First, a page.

Saxophonist Eli Degibri's name may be the least familiar one on the cover of Israeli Song
. His quartet mates on this superb disc are of the highest level; it would be hard to find higher profile or finer accompanists. With that lineuptwo legendary stars in drummer Al Foster
and bassist Ron Carter
and, in pianist Brad Mehldau
, a newer huge talent who keeps gathering momentumit becomes a matter, for the leader, of holding his own. He does so with high energy, aplomb and originality, with both his playing and composing.
Degibri penned six of the eleven tunes in the set, but the quartet kicks off with Mehldau's "Unrequited," offered originally on the pianist's Art of the Trio, Volume 3: Songs
(Warner Brothers, 1998). Degibri, on soprano saxophone, gives the tune a yearning mood in front of Mehldau's adroit accompaniment and extraordinary solo, evolving from pensive sadness and peaking with anguish, before settling, perhaps, into wistful acceptance.
Full of smooth flowing jauntiness, Degibri's "Mr. R.C." features the saxophonist on tenor. Another Degibri-penned gem, "Judy the Dog," rushes full speed ahead, with the leader's tenor sending out flurries of notes in a well-told story, beginning with a smolder and gathering into high flames.
The saxophonist covers Dizzy Gillespie
's classic "Bebop" in a duet with Foster. The pair seems to push each other into new territoriestwo eloquent musicians arguing a point, batting ideas and back and forth, and coming to a tentative agreement in the end.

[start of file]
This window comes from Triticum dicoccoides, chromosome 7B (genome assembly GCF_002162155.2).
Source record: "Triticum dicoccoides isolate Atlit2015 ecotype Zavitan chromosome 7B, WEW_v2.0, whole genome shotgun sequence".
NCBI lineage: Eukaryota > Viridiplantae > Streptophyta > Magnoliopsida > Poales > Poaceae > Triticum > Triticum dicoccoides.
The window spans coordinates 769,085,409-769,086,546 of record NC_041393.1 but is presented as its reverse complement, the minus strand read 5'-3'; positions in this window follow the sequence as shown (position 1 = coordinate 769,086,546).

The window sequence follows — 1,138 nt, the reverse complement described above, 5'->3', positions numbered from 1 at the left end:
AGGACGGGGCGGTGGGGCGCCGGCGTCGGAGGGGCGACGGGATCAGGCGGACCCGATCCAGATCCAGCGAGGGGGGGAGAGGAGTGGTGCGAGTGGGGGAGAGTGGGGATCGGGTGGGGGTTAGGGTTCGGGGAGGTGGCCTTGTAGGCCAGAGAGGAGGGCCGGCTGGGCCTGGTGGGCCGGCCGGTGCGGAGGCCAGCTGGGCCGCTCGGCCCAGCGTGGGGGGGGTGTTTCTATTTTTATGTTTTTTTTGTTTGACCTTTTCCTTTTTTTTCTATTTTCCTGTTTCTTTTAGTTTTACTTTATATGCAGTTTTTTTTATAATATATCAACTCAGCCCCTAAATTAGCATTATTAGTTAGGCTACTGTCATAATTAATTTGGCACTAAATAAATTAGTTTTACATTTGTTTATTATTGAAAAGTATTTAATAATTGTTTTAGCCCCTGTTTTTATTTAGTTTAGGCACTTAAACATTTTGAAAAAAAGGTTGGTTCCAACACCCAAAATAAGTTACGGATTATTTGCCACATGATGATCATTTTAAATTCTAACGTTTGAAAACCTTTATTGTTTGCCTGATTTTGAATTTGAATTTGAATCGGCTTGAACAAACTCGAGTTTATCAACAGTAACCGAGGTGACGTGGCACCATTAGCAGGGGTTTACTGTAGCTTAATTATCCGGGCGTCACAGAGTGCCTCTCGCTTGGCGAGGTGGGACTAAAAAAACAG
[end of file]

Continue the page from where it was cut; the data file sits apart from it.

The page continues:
"Manic Depressive," written by Degibri and Barak Mori, wends its way through the bluesy wee hours, on a tune that sounds like something Ben Webster
would have dug intoa delivery by the leader and his cohorts full of feeling and deep down soul.
Foster and Carter each contribute a tune to the set: the drummer's funky and upbeat "Look What You Do To Me," and bassist's quirky and tight-grooved "Third Plane," which gives the leader another chance to stretch out on tenor.
Degibri explores the ever-familiar "Somewhere Over the Rainbow," played straight in simple, beautiful glory, with just a hard-blowing tenor horn and Carter's big, solid bass lines. Degibri then wraps things up with the title tune, an inward piece featuring the leader's tenor and Meldau's lovely, near-classical piano explorations.
Degibri, with four previous CDs as a leader to his name, has crafted his breakout set with Israeli Song